Dakota Suite’s What Matters Most doesn’t shy away from home truths, which are applicable on both personal and universal levels. British musician Chris Hooson described the record as being the most complicated Dakota Suite album of his career, and the album took three years to complete. When playing it through, its complexity has more to do with the entangling of shell-ravaged themes and shattered emotions – broken relationships, lingering self-doubt, and the general shit that glues itself to life’s trainers – and less to do with its heavy music.
The instrumentals are, for the most part, fairly simple constructions, adorning and embellishing Hooson’s scarred lyrics. His songwriting is the real anchor, weighing down – and wearing down – the innocent-but-lovelorn strings. Hooson’s lyrics – ‘this aching world, it takes me, it breaks me. Aching scars that time cannot erase’ – are on the point of giving up, despite their best efforts to stand up. Honesty equals revelation, which in turn paves the way to acceptance and eventual healing.
In an ill world, it stands to reason that men and women will suffer fevers of their own, but these night terrors manifest during sunshine hours, tormenting the heart during the day.
Life moves from one crisis to another, but the music has pulled itself from the rubble, shakily getting to its own feet after trying to deal with an absolute clusterfuck. It alternates between the very tangible possibility of escape, like light peeking through a slightly open door, and a horrible inability to find that escape as said door creaks closed. The feet run through tar, as they do when running from someone in a nightmare. Too slow. Too late.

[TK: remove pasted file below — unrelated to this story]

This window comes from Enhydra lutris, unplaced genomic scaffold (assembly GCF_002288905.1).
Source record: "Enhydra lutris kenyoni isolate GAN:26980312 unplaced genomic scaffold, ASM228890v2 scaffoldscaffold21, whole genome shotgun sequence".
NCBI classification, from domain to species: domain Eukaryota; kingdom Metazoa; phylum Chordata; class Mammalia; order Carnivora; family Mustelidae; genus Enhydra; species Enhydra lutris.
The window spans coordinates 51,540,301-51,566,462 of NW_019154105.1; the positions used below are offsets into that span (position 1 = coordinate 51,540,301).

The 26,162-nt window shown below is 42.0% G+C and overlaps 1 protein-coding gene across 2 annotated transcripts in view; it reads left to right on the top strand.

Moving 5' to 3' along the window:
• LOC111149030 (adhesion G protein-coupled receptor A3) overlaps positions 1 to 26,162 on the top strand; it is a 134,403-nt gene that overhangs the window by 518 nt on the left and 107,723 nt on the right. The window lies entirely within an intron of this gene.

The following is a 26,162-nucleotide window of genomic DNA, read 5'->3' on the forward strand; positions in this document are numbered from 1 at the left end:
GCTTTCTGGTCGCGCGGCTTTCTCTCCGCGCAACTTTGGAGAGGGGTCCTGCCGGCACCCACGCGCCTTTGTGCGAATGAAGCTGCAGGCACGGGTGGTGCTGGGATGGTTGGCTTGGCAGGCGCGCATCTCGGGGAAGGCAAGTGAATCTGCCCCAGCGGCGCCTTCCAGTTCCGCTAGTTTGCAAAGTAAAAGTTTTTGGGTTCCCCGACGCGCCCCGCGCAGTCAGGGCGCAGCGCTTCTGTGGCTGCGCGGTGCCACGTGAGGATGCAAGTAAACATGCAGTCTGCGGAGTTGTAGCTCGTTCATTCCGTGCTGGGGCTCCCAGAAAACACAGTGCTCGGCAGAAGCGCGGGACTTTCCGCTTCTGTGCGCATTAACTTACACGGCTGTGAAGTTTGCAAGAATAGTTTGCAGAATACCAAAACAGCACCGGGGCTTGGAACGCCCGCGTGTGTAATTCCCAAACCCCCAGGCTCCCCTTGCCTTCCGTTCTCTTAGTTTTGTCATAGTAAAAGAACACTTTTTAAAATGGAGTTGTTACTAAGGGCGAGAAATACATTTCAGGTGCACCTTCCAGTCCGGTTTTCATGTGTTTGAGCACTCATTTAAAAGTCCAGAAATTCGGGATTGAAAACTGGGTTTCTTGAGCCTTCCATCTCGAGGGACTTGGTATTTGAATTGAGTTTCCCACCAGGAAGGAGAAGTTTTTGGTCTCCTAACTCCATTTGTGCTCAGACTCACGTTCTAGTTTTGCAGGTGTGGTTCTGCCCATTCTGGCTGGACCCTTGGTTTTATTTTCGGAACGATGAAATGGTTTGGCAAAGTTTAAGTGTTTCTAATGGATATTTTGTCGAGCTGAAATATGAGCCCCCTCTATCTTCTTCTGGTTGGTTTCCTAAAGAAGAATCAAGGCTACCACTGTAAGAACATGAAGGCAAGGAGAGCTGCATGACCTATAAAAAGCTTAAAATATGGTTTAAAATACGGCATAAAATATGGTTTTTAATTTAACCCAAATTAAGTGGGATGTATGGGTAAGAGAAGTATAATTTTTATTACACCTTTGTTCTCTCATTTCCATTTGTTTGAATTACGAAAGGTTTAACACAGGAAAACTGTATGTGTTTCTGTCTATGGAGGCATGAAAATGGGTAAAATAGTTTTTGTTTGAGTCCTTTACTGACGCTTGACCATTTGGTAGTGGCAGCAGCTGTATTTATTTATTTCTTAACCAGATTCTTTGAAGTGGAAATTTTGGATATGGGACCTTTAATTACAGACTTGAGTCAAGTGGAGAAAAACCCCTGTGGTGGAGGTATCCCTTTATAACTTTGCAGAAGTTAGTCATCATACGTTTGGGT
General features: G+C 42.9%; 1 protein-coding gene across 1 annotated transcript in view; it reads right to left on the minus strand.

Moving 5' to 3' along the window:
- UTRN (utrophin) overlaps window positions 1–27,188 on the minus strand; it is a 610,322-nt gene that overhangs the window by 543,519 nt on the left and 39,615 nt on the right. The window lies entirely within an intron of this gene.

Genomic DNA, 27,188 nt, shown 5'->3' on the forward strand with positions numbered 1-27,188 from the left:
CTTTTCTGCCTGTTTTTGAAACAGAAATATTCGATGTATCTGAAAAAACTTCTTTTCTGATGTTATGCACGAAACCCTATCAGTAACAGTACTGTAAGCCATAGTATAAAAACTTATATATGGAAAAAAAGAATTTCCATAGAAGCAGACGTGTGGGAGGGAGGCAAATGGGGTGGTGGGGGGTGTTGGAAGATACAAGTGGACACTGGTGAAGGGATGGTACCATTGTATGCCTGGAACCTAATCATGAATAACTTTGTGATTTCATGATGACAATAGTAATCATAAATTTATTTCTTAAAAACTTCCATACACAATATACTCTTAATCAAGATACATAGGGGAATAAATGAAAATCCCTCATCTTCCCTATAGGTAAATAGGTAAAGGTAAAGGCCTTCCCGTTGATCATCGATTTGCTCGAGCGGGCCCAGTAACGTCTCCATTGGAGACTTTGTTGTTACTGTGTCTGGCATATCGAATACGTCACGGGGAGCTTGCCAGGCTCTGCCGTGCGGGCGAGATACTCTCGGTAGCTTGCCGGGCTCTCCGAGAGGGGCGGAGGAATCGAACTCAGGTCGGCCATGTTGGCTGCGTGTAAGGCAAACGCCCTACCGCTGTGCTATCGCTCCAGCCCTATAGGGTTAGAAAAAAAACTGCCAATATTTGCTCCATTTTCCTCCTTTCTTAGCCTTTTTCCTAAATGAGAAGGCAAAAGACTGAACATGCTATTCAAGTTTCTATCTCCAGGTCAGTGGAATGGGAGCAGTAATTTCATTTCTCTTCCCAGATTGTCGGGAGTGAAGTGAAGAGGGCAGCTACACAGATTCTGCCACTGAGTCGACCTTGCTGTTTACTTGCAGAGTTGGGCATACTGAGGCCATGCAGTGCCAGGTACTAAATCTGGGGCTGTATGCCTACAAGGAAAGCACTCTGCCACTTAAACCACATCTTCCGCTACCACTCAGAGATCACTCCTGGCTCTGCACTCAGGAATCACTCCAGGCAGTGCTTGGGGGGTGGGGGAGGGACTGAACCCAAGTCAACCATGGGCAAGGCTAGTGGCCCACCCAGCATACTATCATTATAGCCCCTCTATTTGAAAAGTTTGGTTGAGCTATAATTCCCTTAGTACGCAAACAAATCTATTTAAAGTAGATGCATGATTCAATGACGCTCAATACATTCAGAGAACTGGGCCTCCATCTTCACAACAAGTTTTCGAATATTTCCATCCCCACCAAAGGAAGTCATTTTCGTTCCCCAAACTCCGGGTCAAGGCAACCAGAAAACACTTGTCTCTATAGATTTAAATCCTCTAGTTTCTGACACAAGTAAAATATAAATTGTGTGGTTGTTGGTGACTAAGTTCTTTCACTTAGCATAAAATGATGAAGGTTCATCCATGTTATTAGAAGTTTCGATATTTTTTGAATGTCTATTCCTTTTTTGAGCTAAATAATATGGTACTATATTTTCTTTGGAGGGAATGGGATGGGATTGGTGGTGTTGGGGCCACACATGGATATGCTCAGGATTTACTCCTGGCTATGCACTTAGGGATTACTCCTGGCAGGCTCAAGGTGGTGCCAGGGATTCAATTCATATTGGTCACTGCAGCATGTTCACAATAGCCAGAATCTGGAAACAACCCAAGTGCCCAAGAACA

The sound of a heavy heart circulates through an exhausted saxophone that’s been wrapped up in the cloying cigarette smoke of late-night jazz, clogging the vital arteries of its melody. The saxophone is tired, both physically and mentally.
Above all, though, the record is about resilience, and especially the fortress of love, which stands firm even during the droughts and the weariness, the battles and the invasions, where only the strongest relationships survive.
With contributions from Dag Rosenqvist (Jasper TX, From The Mouth of the Sun) and Emanuele Errante, the music is thankful and appreciative for all it’s experienced, and even more thankful for all it’s endured. That’s how we grow. A plant needs to drown in the dirt of its soil before it can flower, and there are positive messages in the music. It’s been through an education, for sure. ‘ Nothing is as effective as defeat; broken things are the glue of the world; someday this pain will be useful to you.’ They’re all relevant, all true.
The piano of ‘Constanta, 1992’ is as pale as cool moonlight, but it shimmers with these truths. Sometimes, the music feels as if it’s persevering, just trying to get through the day.
‘The focus of this record is about being thankful for those that you love and remembering the start of what has saved you from being less than you otherwise would have been’.
That person, in Hooson’s case, is Johanna, his wife, whom he met at a Romanian train station twenty six years ago, and whose presence is clearly felt in the album – on clarinet, to be more precise. Her presence is appropriate: love is embedded in the music, as love is embedded in the heart.